Entwicklung und Perspektive einer interdisziplinären Wissenschaft- Festschrift für Michael Adams-
Giving Credit to Credit – Finance and Banking - Robert Cooter and Hans-Bernd Schäfer
33 Giving Credit to Credit – Finance and Banking1 Robert Cooter and Hans-Bernd Schäfer In Afghanistan the wives of Pashtu herdsmen traditionally wear heavy silver bracelets to show off their beauty and to store the family’s savings. Robbing a woman provokes clan revenge feared by thieves, so women are good protectors of wealth. In India poor people developed another way to save — the “chit fund.” A small group of friends, say 12 of them, agree to meet each month for a year. At the first meeting in January, each one contributes $10 into a pot, re- ceives a chit, one chit is drawn at random, and the winner gets the pot of $120. In February the 12 people repeat this process, except January’s winner is ineli- gible to win. The process repeats itself each month until December, so everyone wins $120 exactly once. The monthly winner uses the money for a relatively large purchase – a bicycle, seed corn, a refrigerator, a television, or a wedding. How do silver bracelets and chit funds differ? The silver bracelets do not produce anything, like gold buried under the floor. In contrast the chit fund pro- duces something. To see why, suppose each of the 12 individuals buried $10 under the floor each month. At the year’s end, all 12 of them would have $120. In contrast, by forming a chit fund, 11 people get $120 before the end of the year and 1 person gets $120 at the year’s end. So the chit...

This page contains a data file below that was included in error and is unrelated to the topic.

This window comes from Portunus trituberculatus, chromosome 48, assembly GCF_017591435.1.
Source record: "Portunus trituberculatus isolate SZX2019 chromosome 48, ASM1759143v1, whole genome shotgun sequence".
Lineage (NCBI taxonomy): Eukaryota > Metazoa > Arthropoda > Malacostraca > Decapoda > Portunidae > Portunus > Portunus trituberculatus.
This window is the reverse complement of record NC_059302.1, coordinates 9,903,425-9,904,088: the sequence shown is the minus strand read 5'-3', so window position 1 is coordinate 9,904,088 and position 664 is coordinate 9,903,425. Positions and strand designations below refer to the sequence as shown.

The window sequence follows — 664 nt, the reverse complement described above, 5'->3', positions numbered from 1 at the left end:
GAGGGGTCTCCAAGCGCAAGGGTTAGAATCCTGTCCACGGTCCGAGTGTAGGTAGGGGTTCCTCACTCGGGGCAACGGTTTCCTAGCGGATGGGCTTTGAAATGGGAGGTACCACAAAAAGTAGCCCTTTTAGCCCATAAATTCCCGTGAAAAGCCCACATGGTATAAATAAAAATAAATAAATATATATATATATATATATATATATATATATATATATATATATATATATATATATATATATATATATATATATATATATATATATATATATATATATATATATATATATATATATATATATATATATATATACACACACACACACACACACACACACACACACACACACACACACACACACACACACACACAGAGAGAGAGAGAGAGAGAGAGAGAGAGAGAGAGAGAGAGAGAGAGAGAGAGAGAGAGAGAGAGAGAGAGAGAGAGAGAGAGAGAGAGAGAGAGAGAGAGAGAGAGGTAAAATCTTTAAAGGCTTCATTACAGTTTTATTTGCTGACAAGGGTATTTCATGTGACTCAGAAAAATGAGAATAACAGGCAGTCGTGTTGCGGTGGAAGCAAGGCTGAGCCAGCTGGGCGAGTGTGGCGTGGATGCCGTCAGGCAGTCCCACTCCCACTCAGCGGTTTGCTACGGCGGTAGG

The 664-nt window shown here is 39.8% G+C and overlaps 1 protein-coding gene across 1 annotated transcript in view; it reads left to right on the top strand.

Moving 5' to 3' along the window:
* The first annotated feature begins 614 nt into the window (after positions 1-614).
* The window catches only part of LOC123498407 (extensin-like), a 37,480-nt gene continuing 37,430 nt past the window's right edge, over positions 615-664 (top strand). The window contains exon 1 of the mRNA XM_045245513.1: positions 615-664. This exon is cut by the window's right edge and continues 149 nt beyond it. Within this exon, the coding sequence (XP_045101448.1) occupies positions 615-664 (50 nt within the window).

You are not authenticated to view the full text of this chapter or article.
This site requires a subscription or purchase to access the full text of books or journals.
Do you have any questions? Contact us.Or login to access all content.